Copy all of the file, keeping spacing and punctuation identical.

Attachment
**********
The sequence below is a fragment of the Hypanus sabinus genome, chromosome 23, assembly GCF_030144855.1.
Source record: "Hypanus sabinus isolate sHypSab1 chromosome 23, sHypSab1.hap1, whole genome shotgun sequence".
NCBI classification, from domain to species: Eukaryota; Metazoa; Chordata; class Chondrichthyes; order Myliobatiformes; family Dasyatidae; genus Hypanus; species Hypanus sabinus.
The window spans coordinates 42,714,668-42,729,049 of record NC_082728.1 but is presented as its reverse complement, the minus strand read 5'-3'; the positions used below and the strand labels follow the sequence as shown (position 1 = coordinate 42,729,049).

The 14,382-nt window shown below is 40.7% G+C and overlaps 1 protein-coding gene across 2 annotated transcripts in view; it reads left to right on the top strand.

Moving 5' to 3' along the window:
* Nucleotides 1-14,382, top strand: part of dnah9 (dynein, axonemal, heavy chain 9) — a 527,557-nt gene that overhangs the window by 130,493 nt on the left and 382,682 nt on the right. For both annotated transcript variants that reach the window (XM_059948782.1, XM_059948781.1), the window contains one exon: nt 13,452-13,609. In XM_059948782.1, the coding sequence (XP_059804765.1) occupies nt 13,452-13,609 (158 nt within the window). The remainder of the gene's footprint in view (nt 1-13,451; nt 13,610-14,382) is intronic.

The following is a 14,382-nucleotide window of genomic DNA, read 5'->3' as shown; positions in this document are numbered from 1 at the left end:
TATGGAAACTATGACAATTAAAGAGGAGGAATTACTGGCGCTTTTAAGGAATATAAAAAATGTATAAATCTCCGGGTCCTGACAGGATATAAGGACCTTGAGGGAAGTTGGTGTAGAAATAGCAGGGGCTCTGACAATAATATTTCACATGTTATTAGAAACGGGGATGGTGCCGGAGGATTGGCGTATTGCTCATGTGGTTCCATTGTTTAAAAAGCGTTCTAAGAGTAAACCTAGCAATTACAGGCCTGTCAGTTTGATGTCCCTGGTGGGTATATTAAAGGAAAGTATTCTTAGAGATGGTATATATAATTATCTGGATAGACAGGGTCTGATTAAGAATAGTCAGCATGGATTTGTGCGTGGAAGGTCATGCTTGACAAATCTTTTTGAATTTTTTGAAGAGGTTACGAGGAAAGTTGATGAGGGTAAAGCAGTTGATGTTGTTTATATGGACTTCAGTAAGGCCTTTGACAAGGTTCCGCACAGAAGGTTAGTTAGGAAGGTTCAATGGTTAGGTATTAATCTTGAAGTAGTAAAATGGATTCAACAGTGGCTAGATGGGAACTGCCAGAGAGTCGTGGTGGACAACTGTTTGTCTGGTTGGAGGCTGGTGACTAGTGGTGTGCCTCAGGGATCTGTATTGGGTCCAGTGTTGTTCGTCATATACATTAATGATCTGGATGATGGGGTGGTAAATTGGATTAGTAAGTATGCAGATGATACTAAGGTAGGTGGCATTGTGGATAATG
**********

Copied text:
The sequence below is a fragment of the Hypanus sabinus genome, chromosome 23, assembly GCF_030144855.1.
Source record: "Hypanus sabinus isolate sHypSab1 chromosome 23, sHypSab1.hap1, whole genome shotgun sequence".
NCBI classification, from domain to species: Eukaryota; Metazoa; Chordata; class Chondrichthyes; order Myliobatiformes; family Dasyatidae; genus Hypanus; species Hypanus sabinus.
The window spans coordinates 42,714,668-42,729,049 of record NC_082728.1 but is presented as its reverse complement, the minus strand read 5'-3'; the positions used below and the strand labels follow the sequence as shown (position 1 = coordinate 42,729,049).

The 14,382-nt window shown below is 40.7% G+C and overlaps 1 protein-coding gene across 2 annotated transcripts in view; it reads left to right on the top strand.

Moving 5' to 3' along the window:
* Nucleotides 1-14,382, top strand: part of dnah9 (dynein, axonemal, heavy chain 9) — a 527,557-nt gene that overhangs the window by 130,493 nt on the left and 382,682 nt on the right. For both annotated transcript variants that reach the window (XM_059948782.1, XM_059948781.1), the window contains one exon: nt 13,452-13,609. In XM_059948782.1, the coding sequence (XP_059804765.1) occupies nt 13,452-13,609 (158 nt within the window). The remainder of the gene's footprint in view (nt 1-13,451; nt 13,610-14,382) is intronic.

The following is a 14,382-nucleotide window of genomic DNA, read 5'->3' as shown; positions in this document are numbered from 1 at the left end:
TATGGAAACTATGACAATTAAAGAGGAGGAATTACTGGCGCTTTTAAGGAATATAAAAAATGTATAAATCTCCGGGTCCTGACAGGATATAAGGACCTTGAGGGAAGTTGGTGTAGAAATAGCAGGGGCTCTGACAATAATATTTCACATGTTATTAGAAACGGGGATGGTGCCGGAGGATTGGCGTATTGCTCATGTGGTTCCATTGTTTAAAAAGCGTTCTAAGAGTAAACCTAGCAATTACAGGCCTGTCAGTTTGATGTCCCTGGTGGGTATATTAAAGGAAAGTATTCTTAGAGATGGTATATATAATTATCTGGATAGACAGGGTCTGATTAAGAATAGTCAGCATGGATTTGTGCGTGGAAGGTCATGCTTGACAAATCTTTTTGAATTTTTTGAAGAGGTTACGAGGAAAGTTGATGAGGGTAAAGCAGTTGATGTTGTTTATATGGACTTCAGTAAGGCCTTTGACAAGGTTCCGCACAGAAGGTTAGTTAGGAAGGTTCAATGGTTAGGTATTAATCTTGAAGTAGTAAAATGGATTCAACAGTGGCTAGATGGGAACTGCCAGAGAGTCGTGGTGGACAACTGTTTGTCTGGTTGGAGGCTGGTGACTAGTGGTGTGCCTCAGGGATCTGTATTGGGTCCAGTGTTGTTCGTCATATACATTAATGATCTGGATGATGGGGTGGTAAATTGGATTAGTAAGTATGCAGATGATACTAAGGTAGGTGGCATTGTGGATAATG